1 Corinthians 7: Marriage, Divorce and Remarriage

Who doesn’t ask about this topic? I have two small studies packed with Scripture that I have been teaching for a number of years that I hope adds a bit to the discussion on this vital topic! The first study is from the Hebrew Scriptures on marriage and divorce, and includes the passages in the Gospels where Jesus taught on the subject. The second study was Paul’s words to the Corinthian church.

We must be careful with this study. In many cases I find believers jumping from Deuteronomy 24 to Malachi, Matthew and Corinthians as if the Bible was set in one time with one audience. That’s a dangerous way to interpret the text. Each passage must be set in its own time and place, with principles extracted in each place to build a proper view of God’s intention for us. It can be confusing, but it needn’t be. If these aren’t clear enough, post a question and I will do my best to explain:

 Can I stay single? Is that more holy? What about marriage, is it always for life? Is divorce the unpardonable sin? Can I remarry if I was divorced? Who doesn’t talk about this subject in our modern world? Today we will walk through God’s principles on each subject!

Key Principle: God writes the rules for what is best for us. Divorce can occur Biblically, but it is carefully regulated. Remarriage is not always automatic!

Review Letter: Paul’s letter to the Corinthian church directly responded to three types of church issues in the first century church:

  • Issues that he heard about from a friend concerning their divisions and struggles as a congregation (1 Corinthians 1-4);
  • Issues that were the worst kept secret in the first century churches about morality problems of the Corinthian believers (1 Corinthians 5-6);
  • Answers to a series of questions the believers wrote to Paul concerning (1 Corinthians 7-16).

Review Themes: On our way to the questions that Paul answered concerning marriage and divorce, Paul addressed three other issues:

1)The believers at Corinthwere caught up in “misplaced affection” for their leaders and fighting in divisions representing differing ways of viewing issues. Paul wrote: “It is not the MEN we follow, but it is the MESSAGE. That deserves our first allegiance. (1 Cor. 1-4)

2)Their misplaced affections were also evident in their misplaced VALUES. They were boastful of their acceptance of open immorality, proud of their LOVING SPIRIT. Paul wrote: “It is not the LOVE that is our first commitment, but the TRUTH. (1 Cor. 5)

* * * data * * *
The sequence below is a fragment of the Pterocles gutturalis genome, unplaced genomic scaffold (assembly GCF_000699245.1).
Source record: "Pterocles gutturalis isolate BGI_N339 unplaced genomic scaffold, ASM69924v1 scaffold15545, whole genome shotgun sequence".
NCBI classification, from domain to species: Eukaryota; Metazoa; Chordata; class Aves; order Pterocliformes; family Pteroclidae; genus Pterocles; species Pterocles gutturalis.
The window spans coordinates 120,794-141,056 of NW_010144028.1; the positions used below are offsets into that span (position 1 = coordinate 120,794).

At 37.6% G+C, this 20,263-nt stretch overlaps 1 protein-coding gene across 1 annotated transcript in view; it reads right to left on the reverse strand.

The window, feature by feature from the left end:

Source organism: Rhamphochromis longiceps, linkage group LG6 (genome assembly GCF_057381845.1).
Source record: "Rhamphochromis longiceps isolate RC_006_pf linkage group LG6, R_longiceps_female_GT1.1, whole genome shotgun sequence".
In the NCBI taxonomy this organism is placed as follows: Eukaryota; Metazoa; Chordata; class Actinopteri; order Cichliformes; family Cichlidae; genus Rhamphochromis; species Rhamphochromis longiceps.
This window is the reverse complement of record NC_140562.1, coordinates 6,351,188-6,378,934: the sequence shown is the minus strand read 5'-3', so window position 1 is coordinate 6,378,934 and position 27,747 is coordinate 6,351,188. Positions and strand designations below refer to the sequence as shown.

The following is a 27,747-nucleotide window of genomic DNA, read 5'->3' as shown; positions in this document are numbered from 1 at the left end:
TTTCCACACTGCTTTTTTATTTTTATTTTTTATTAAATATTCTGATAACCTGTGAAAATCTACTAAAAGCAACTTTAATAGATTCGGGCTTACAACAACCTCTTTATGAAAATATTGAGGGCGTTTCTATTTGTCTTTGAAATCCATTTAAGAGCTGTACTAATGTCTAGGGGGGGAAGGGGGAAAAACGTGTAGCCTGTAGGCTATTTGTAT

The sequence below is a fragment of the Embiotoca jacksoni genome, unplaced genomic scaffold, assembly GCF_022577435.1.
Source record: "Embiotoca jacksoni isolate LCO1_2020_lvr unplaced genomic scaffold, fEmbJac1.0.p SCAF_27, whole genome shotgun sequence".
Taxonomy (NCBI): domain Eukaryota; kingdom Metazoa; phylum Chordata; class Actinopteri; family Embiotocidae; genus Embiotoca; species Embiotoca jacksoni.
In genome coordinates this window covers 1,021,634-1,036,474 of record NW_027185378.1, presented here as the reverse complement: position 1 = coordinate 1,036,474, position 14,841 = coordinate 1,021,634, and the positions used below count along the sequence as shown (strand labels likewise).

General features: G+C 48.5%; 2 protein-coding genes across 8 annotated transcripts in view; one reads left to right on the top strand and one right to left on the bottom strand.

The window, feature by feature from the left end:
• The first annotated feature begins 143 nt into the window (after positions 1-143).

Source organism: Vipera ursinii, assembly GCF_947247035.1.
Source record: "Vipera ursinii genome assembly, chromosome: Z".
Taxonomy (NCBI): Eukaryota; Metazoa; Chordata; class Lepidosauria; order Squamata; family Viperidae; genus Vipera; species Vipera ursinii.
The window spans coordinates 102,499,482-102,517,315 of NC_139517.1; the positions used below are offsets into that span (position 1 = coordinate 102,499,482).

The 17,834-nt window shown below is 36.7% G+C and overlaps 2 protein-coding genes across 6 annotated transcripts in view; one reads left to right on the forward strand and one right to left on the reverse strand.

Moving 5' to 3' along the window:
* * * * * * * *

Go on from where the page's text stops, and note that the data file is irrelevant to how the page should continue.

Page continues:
3)The believers were further demonstrating their misplaced values in accepting the STANDARDS of the world. The issue was the taking of another brother to the city courts to be judged by godless men. Paul wrote: “It is not the standard of the WORLD we use, but the judgment of the WORD we trust.”

Paul then turned his attention to the question list sent to him by the church at Corinth. Commentators have longed to have that list, but we can only surmise what their list was composed of. What does help is to:

1)Cut the text into the portions that seem to address differing questions; and

2)Understand the problems that Corinth had in that time. One way to cut the text is using the phrase that seems to suggest an answer to a new question appears to be the words “Now concerning” seen in 7:1

  • 1Co 7:1 Now concerning the things whereof ye wrote unto me: It is good for a man not to touch a woman.
  • 1Co 7:25 Now concerning virgins I have no commandment of the Lord: yet I give my judgment, as one that hath obtained mercy of the Lord to be faithful.
  • 1Co 12:1 Now concerning spiritual gifts, brethren, I would not have you ignorant.
  • 1Co 16:1 Now concerning the collection for the saints, as I have given order to the churches ofGalatia, even so do ye.

Within the first question (7:1-24) there appears to be several different groups involved in the questions they asked.

There were five groups of people at Corinth Paul needed to address:

1. There were unmarried.

2. There were married of one of the four types of marriage available under Roman law. To understand them, let’s first look at the four types of marriages that various Corinthians were engaged in according to Roman law of the time.

A)     Contubernium: “tent marriage” mating of slaves for desired characteristics of a new breed.  This was non-contractual as slaves were considered property.

B)      Usus: “common law marriage” accomplished by one year together.  This practice was common, though not legally contractual.